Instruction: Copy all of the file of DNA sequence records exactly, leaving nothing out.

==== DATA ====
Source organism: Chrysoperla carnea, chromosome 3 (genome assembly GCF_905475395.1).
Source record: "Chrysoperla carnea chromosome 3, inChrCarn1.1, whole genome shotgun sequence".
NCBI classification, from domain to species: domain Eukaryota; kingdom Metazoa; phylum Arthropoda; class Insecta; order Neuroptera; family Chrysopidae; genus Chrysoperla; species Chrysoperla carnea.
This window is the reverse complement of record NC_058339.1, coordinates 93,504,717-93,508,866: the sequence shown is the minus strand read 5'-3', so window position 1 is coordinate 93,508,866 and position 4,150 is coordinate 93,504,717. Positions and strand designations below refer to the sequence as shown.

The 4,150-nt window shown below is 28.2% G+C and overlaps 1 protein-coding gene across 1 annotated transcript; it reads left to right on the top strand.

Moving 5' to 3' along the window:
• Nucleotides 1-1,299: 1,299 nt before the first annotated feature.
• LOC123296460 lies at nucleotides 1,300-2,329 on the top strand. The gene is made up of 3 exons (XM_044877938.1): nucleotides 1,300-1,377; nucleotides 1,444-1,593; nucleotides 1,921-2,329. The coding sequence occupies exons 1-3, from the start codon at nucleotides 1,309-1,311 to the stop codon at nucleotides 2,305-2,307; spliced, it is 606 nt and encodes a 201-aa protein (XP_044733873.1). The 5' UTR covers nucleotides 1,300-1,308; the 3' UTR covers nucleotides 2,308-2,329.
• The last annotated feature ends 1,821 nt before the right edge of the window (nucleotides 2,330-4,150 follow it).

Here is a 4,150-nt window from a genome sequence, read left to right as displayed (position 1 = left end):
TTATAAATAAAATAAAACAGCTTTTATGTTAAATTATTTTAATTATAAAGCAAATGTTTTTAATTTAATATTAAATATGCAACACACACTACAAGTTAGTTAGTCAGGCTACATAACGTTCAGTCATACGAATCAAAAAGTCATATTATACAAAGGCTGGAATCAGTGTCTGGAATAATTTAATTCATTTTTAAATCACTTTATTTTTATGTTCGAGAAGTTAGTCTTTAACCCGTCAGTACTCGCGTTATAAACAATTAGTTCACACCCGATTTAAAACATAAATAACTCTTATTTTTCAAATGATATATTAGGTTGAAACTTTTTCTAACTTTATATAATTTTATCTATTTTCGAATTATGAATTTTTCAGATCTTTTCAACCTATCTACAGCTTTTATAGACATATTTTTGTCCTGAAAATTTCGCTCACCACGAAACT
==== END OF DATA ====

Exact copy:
Source organism: Chrysoperla carnea, chromosome 3 (genome assembly GCF_905475395.1).
Source record: "Chrysoperla carnea chromosome 3, inChrCarn1.1, whole genome shotgun sequence".
NCBI classification, from domain to species: domain Eukaryota; kingdom Metazoa; phylum Arthropoda; class Insecta; order Neuroptera; family Chrysopidae; genus Chrysoperla; species Chrysoperla carnea.
This window is the reverse complement of record NC_058339.1, coordinates 93,504,717-93,508,866: the sequence shown is the minus strand read 5'-3', so window position 1 is coordinate 93,508,866 and position 4,150 is coordinate 93,504,717. Positions and strand designations below refer to the sequence as shown.

The 4,150-nt window shown below is 28.2% G+C and overlaps 1 protein-coding gene across 1 annotated transcript; it reads left to right on the top strand.

Moving 5' to 3' along the window:
• Nucleotides 1-1,299: 1,299 nt before the first annotated feature.
• LOC123296460 lies at nucleotides 1,300-2,329 on the top strand. The gene is made up of 3 exons (XM_044877938.1): nucleotides 1,300-1,377; nucleotides 1,444-1,593; nucleotides 1,921-2,329. The coding sequence occupies exons 1-3, from the start codon at nucleotides 1,309-1,311 to the stop codon at nucleotides 2,305-2,307; spliced, it is 606 nt and encodes a 201-aa protein (XP_044733873.1). The 5' UTR covers nucleotides 1,300-1,308; the 3' UTR covers nucleotides 2,308-2,329.
• The last annotated feature ends 1,821 nt before the right edge of the window (nucleotides 2,330-4,150 follow it).

Here is a 4,150-nt window from a genome sequence, read left to right as displayed (position 1 = left end):
TTATAAATAAAATAAAACAGCTTTTATGTTAAATTATTTTAATTATAAAGCAAATGTTTTTAATTTAATATTAAATATGCAACACACACTACAAGTTAGTTAGTCAGGCTACATAACGTTCAGTCATACGAATCAAAAAGTCATATTATACAAAGGCTGGAATCAGTGTCTGGAATAATTTAATTCATTTTTAAATCACTTTATTTTTATGTTCGAGAAGTTAGTCTTTAACCCGTCAGTACTCGCGTTATAAACAATTAGTTCACACCCGATTTAAAACATAAATAACTCTTATTTTTCAAATGATATATTAGGTTGAAACTTTTTCTAACTTTATATAATTTTATCTATTTTCGAATTATGAATTTTTCAGATCTTTTCAACCTATCTACAGCTTTTATAGACATATTTTTGTCCTGAAAATTTCGCTCACCACGAAACT